The notifiable events regime will be reviewed to add further events and time limits to ensure the Regulator is made aware of relevant transactions at an earlier stage so that it can engage in discussions.

Information gathering powers

The Regulator’s information gathering powers will include:

  • a power to compel individuals to attend an interview and explain facts, events or circumstances relevant to its investigations or functions; and
  • a power to inspect premises for purposes relevant to its functions i.e. not just in relation to its scheme funding powers as currently.

The Regulator will be given power to impose civil sanctions for non-compliance with a documentation request under section 72 of the Pensions Act 2004. Current legislation only provides for criminal sanctions.

The DWP expects to undertake further work with the Regulator and further consultations to ensure the measures are effective and avoid unintended consequences.

Scheme funding

Revised Code of Practice

The Regulator will consult on a revision of its Code of Practice on scheme funding to clarify funding standards and, in particular, to specify the factors and the approach to assessing “prudence” and “appropriateness”, effectively adding more prescription to the principles-based approach of the current law and making it easier for the Regulator to intervene.

The revised Code of Practice will link valuations and recovery plans to a long-term objective such as achieving buy-out or self-sufficiency or transfer to a consolidator vehicle within an agreed timeframe.

This could be a material change as the current statutory funding objective is to cover technical provisions assuming on-going support from a sponsoring employer. The White Paper suggests running-on with employer support as a funding objective will only remain an option for open schemes, few of which remain. The long term objective will make funding assumptions a one-way street, with improvements to covenant no longer permitting a weakening of assumptions, even in principle.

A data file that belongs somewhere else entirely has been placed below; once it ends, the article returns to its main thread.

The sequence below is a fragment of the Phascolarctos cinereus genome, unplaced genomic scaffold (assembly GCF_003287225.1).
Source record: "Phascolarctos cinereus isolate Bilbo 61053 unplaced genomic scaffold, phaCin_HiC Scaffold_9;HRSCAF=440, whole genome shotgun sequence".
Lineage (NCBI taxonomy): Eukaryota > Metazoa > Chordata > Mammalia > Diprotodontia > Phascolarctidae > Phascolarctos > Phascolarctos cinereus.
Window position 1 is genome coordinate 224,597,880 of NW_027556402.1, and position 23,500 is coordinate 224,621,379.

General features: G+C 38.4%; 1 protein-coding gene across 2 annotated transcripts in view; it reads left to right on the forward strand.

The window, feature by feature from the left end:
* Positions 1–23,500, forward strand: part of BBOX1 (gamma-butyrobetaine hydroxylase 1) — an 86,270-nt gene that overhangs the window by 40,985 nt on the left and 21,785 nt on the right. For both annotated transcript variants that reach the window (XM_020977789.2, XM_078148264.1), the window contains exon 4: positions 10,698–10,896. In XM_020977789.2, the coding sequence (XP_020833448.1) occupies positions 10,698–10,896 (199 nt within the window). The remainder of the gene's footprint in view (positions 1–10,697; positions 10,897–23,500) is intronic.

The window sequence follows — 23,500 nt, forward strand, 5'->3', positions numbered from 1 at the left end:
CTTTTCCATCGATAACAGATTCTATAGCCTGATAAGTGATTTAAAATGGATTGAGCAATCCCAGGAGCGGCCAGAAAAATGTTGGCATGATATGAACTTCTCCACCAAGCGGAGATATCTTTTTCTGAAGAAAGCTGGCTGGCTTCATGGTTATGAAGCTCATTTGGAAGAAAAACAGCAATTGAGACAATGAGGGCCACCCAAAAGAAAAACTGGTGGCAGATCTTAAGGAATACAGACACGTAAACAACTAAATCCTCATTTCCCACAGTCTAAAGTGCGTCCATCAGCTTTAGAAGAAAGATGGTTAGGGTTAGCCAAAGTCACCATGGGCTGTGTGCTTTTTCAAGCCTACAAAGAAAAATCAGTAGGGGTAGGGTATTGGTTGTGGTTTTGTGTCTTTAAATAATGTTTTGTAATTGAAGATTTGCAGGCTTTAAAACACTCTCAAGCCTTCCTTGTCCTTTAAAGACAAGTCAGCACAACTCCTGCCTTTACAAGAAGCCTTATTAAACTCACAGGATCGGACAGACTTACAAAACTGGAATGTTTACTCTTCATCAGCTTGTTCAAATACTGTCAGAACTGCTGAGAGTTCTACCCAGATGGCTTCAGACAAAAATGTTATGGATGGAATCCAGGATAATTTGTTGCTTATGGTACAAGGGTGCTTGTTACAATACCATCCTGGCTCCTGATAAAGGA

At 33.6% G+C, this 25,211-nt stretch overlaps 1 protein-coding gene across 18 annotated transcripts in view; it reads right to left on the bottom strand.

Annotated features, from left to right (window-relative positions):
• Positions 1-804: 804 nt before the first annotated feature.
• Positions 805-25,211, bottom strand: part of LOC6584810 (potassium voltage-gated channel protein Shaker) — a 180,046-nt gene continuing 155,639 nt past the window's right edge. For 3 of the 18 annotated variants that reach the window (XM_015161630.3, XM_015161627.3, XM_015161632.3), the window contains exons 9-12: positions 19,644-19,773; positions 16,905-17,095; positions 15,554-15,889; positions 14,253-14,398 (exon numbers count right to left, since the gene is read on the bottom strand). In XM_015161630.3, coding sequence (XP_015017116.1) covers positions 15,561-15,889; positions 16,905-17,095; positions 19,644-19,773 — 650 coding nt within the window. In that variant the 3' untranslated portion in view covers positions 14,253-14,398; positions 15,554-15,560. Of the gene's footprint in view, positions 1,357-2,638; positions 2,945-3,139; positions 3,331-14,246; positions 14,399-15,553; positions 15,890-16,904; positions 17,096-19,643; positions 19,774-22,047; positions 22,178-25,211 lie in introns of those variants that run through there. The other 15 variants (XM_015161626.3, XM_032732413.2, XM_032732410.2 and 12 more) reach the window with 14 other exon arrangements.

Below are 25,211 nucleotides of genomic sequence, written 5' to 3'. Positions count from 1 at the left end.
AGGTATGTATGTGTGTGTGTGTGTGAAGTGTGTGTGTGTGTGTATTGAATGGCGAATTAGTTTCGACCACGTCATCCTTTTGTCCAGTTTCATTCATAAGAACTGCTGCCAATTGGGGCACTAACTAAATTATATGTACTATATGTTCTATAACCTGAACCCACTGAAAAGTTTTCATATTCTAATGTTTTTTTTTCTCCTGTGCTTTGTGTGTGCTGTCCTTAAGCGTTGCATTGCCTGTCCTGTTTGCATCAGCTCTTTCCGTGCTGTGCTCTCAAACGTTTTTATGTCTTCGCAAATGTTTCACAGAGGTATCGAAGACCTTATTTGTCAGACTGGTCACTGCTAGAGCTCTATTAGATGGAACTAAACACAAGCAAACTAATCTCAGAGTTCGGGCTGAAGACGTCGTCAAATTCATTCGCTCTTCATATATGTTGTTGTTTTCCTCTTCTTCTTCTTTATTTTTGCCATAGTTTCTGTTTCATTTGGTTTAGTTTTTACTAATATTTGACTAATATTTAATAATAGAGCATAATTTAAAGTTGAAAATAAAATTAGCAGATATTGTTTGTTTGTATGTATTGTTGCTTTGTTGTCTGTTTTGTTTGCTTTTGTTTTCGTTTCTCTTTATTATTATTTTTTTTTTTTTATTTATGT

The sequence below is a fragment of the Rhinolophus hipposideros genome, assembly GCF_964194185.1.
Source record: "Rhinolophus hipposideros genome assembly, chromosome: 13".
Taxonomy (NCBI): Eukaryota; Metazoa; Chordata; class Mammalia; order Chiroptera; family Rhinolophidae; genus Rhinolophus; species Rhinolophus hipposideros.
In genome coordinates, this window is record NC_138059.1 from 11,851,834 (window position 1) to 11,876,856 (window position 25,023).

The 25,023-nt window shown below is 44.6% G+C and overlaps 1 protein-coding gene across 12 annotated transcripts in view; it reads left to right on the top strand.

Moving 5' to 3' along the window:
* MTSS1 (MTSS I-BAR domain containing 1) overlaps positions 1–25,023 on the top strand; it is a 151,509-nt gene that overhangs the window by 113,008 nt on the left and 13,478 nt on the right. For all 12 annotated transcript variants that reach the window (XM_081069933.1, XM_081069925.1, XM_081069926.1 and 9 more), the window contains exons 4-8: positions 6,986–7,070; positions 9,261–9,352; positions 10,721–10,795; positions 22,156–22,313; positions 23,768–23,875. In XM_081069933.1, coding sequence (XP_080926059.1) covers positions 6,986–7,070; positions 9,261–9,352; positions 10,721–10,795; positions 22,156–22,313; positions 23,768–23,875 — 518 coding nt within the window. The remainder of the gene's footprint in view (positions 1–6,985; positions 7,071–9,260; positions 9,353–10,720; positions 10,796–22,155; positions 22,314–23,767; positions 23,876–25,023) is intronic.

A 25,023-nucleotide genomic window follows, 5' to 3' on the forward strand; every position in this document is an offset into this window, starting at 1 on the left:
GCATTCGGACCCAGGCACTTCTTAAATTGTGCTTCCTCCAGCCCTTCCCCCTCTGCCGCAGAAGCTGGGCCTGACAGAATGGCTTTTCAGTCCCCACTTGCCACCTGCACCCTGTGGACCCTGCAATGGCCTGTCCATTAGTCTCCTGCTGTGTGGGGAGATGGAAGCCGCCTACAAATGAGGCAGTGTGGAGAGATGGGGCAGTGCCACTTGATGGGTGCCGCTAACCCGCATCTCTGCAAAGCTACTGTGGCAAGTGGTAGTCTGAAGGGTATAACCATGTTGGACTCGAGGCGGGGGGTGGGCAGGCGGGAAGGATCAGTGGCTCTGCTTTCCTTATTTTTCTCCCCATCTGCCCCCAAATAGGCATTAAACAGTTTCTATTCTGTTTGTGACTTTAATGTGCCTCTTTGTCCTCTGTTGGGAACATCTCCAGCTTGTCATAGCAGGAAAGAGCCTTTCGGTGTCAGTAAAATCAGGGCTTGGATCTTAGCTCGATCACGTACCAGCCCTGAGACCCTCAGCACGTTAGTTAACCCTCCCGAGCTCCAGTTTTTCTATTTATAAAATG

The Regulator will be given powers to enforce the funding standards set in its Code of Practice and the onus will be on trustees and sponsors to demonstrate compliance, effectively reversing the burden of proof.

Chairman’s statement

Trustees of defined benefit schemes will be required to submit a chairman’s statement to the Regulator with every triennial valuation. This will state the trustees’ approach to managing risks to the scheme, information on how the trustees are meeting funding standards and how the statutory funding objective is being set to reach the long-term funding objective as referred to above.

Consolidation

The DWP is broadly supportive of commercially run consolidation vehicles which, if designed appropriately, could reduce inefficiencies within the current system and offer better long-term outcomes.

The DWP will be consulting during 2018 on proposals for a legislative framework and authorisation regime within which new forms of consolidation vehicles can operate. Subject to the outcome of the consultation, the DWP does not propose that commercial consolidators should be required to fund.

When?

A number of the proposed new measures will require consultation and primary legislation. It seems unlikely that any of the proposed measures will be in force prior to the 2019/20 parliamentary session. However, some elements may then be brought into force with retrospective effect from the date of the White Paper.